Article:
We present simulations of the loss of radiation belt electrons by resonant pitch angle diffusion caused by whistler mode hiss waves for March 2013. Pitch angle diffusion coefficients are computed from the wave properties and the ambient plasma data obtained by the Van Allen Probes with a resolution of 8 hours and 0.1 L-shell. Loss rates follow a complex dynamic structure, imposed by the wave and plasma properties. Hiss effects can be strong, with minimum lifetimes (of ~1 day) moving from energies of ~100 keV at L~5 up to ~2 MeV at L~2, and stop abruptly, similarly to the observed energy-dependent inner belt edge. Periods when the plasmasphere extends beyond L~5 favor long-lasting hiss losses from the outer belt. Such loss rates are embedded in a reduced Fokker-Planck code and validated against MagEIS observations of the belts at all energy. Results are complemented with a sensitivity study involving different radial diffusion and lifetime models. Validation is carried out globally at all L-shells and energies. The good agreement between simulations and observations demonstrates that hiss waves drive the slot formation during quiet times. Combined with transport, they sculpt the energy-structure of the outer belt into an "S-shape". Low energy electrons (<0.3 MeV) are less subject to hiss scattering below L=4. In contrast, 0.3-1.5 MeV electrons evolve in a environment that depopulates them as they migrate from L~5 to L~2.5. Ultra-relativistic electrons are not affected by hiss losses until L~2-3.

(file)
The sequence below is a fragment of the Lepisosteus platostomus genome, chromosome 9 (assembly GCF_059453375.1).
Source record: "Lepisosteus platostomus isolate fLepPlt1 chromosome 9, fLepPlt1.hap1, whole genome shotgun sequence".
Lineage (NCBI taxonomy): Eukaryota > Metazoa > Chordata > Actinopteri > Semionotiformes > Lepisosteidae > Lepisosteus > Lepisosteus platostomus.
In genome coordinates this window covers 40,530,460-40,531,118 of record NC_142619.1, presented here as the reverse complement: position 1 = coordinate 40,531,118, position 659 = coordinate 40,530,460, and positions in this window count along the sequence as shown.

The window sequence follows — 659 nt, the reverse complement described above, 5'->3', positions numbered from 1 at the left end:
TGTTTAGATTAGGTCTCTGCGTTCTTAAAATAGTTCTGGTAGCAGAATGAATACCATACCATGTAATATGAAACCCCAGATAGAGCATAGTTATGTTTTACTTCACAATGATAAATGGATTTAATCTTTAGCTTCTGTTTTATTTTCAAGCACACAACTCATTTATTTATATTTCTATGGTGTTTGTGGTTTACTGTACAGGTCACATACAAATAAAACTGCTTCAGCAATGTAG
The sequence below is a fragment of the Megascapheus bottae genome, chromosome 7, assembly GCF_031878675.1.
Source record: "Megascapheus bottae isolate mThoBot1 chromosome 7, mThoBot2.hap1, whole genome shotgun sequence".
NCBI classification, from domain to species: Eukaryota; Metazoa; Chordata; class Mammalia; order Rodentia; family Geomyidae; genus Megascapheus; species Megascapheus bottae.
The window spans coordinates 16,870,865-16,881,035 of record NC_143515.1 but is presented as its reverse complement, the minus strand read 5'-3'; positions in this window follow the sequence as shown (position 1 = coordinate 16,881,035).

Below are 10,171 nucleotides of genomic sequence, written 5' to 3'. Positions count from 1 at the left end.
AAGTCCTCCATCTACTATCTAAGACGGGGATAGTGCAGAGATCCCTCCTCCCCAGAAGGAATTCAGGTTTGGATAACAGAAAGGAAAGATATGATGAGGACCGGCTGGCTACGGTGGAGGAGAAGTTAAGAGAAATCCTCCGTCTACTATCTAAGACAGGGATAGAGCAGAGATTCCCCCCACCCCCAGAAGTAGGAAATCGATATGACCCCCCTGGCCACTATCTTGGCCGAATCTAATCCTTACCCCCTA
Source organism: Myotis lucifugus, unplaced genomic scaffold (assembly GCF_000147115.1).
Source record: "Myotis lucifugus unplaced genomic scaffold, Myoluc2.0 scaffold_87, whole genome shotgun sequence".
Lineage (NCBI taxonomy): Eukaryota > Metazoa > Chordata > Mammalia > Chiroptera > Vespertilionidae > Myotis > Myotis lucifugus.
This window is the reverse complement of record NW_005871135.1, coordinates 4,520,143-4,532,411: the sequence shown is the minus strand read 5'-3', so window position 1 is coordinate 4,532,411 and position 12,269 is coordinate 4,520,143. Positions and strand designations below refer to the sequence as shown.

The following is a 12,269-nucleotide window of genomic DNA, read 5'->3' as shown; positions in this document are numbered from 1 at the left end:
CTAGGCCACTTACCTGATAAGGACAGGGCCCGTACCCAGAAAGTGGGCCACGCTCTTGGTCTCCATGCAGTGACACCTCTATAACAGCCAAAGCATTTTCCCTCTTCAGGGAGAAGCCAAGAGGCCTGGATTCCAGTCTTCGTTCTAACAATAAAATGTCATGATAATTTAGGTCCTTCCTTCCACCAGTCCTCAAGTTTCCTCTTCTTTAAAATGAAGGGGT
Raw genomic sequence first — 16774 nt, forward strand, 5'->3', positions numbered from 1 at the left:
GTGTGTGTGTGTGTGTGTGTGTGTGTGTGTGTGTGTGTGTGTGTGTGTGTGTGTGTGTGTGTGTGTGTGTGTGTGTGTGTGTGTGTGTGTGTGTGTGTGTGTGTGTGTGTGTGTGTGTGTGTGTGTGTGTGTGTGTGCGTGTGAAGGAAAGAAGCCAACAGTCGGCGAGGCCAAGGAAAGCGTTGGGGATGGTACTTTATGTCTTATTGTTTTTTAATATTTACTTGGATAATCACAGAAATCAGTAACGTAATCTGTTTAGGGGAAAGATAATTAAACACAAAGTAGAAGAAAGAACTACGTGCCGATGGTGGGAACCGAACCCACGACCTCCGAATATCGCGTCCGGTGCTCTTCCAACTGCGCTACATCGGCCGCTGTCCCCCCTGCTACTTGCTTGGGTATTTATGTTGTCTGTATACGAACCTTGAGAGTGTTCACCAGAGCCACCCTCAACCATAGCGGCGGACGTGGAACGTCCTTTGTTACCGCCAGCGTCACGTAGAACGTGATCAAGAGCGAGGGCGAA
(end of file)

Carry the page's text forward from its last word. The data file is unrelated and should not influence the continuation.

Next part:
Published by: Journal of Geophysical Research: Space Physics Published on: 06/2017
YEAR: 2017   DOI: 10.1002/2017JA024139